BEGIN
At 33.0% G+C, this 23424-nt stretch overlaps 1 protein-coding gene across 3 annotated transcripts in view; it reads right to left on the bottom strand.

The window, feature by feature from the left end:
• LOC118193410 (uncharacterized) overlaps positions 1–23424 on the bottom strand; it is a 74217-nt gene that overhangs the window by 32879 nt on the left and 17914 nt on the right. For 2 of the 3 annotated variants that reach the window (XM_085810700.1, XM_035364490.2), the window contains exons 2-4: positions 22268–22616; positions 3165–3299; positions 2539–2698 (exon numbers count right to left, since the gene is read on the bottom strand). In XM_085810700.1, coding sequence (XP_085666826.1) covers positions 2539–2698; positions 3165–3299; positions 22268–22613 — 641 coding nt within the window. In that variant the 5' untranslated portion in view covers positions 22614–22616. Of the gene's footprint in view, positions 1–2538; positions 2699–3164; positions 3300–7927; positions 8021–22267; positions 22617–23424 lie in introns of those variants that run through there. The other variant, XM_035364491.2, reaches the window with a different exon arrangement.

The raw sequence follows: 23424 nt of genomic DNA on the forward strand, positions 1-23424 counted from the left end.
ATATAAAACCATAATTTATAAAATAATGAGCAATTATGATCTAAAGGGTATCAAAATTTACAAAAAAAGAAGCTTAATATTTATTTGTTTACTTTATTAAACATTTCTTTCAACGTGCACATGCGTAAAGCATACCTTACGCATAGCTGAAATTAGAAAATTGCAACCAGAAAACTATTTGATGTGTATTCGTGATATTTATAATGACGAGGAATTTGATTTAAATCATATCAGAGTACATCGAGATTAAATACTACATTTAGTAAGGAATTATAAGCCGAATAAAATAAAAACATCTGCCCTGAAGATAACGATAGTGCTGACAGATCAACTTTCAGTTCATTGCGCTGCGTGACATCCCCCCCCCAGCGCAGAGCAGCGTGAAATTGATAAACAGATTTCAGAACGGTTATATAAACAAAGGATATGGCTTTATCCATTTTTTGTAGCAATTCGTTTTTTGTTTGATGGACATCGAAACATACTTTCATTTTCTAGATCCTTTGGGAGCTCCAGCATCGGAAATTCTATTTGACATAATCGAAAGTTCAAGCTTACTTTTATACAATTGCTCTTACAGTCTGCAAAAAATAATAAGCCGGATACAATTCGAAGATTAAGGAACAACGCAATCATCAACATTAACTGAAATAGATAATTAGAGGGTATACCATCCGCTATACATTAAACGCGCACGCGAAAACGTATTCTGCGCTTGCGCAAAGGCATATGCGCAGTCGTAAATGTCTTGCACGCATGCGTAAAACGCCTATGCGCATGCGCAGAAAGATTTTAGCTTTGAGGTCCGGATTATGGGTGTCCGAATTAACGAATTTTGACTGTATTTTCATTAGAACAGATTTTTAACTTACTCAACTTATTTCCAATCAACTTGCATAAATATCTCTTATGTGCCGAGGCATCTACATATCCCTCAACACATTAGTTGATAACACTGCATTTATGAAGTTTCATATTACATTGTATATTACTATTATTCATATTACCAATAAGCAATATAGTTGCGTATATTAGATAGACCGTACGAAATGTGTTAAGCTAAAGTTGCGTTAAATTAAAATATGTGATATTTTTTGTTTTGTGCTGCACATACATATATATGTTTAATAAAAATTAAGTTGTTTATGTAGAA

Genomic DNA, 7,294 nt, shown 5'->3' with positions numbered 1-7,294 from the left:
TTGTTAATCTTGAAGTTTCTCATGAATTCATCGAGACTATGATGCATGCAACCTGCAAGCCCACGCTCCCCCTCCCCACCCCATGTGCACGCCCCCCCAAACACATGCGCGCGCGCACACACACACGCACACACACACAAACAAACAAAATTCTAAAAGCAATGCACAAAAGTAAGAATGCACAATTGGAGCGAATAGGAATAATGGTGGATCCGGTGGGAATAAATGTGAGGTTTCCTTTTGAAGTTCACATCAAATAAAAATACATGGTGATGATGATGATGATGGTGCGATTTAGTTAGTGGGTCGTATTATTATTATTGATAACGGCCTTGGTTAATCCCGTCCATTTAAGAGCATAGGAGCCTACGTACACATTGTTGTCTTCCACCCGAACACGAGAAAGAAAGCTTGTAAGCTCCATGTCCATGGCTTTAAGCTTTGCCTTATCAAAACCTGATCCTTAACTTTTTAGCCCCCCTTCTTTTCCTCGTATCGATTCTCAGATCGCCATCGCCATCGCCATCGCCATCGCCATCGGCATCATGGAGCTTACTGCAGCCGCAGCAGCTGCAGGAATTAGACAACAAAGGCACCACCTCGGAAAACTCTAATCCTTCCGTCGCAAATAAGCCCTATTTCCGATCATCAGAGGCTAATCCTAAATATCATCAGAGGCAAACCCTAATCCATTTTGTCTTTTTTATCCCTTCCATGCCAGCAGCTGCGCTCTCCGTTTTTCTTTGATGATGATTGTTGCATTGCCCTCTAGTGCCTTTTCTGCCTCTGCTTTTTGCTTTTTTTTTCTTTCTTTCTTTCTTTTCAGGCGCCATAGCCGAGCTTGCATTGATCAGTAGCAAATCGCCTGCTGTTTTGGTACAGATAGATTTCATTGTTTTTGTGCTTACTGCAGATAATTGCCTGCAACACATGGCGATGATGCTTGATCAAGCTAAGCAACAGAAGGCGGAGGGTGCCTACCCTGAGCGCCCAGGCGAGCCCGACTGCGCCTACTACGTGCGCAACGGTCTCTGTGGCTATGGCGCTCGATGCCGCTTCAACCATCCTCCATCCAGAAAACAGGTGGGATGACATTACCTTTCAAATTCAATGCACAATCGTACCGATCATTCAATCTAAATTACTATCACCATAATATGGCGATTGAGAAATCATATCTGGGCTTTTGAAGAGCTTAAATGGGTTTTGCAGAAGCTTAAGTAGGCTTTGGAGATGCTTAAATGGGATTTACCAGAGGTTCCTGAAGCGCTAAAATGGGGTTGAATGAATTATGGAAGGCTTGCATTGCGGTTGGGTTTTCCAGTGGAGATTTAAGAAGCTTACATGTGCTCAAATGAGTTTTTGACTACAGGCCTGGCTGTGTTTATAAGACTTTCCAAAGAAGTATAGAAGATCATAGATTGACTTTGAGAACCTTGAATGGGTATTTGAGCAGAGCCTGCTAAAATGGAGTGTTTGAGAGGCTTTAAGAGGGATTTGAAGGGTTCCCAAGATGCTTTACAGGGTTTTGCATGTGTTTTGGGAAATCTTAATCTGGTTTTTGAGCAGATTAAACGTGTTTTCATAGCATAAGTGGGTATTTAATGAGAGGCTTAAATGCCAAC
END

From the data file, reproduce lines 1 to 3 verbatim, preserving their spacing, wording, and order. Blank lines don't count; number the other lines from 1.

At 33.0% G+C, this 23424-nt stretch overlaps 1 protein-coding gene across 3 annotated transcripts in view; it reads right to left on the bottom strand.

The window, feature by feature from the left end:
• LOC118193410 (uncharacterized) overlaps positions 1–23424 on the bottom strand; it is a 74217-nt gene that overhangs the window by 32879 nt on the left and 17914 nt on the right. For 2 of the 3 annotated variants that reach the window (XM_085810700.1, XM_035364490.2), the window contains exons 2-4: positions 22268–22616; positions 3165–3299; positions 2539–2698 (exon numbers count right to left, since the gene is read on the bottom strand). In XM_085810700.1, coding sequence (XP_085666826.1) covers positions 2539–2698; positions 3165–3299; positions 22268–22613 — 641 coding nt within the window. In that variant the 5' untranslated portion in view covers positions 22614–22616. Of the gene's footprint in view, positions 1–2538; positions 2699–3164; positions 3300–7927; positions 8021–22267; positions 22617–23424 lie in introns of those variants that run through there. The other variant, XM_035364491.2, reaches the window with a different exon arrangement.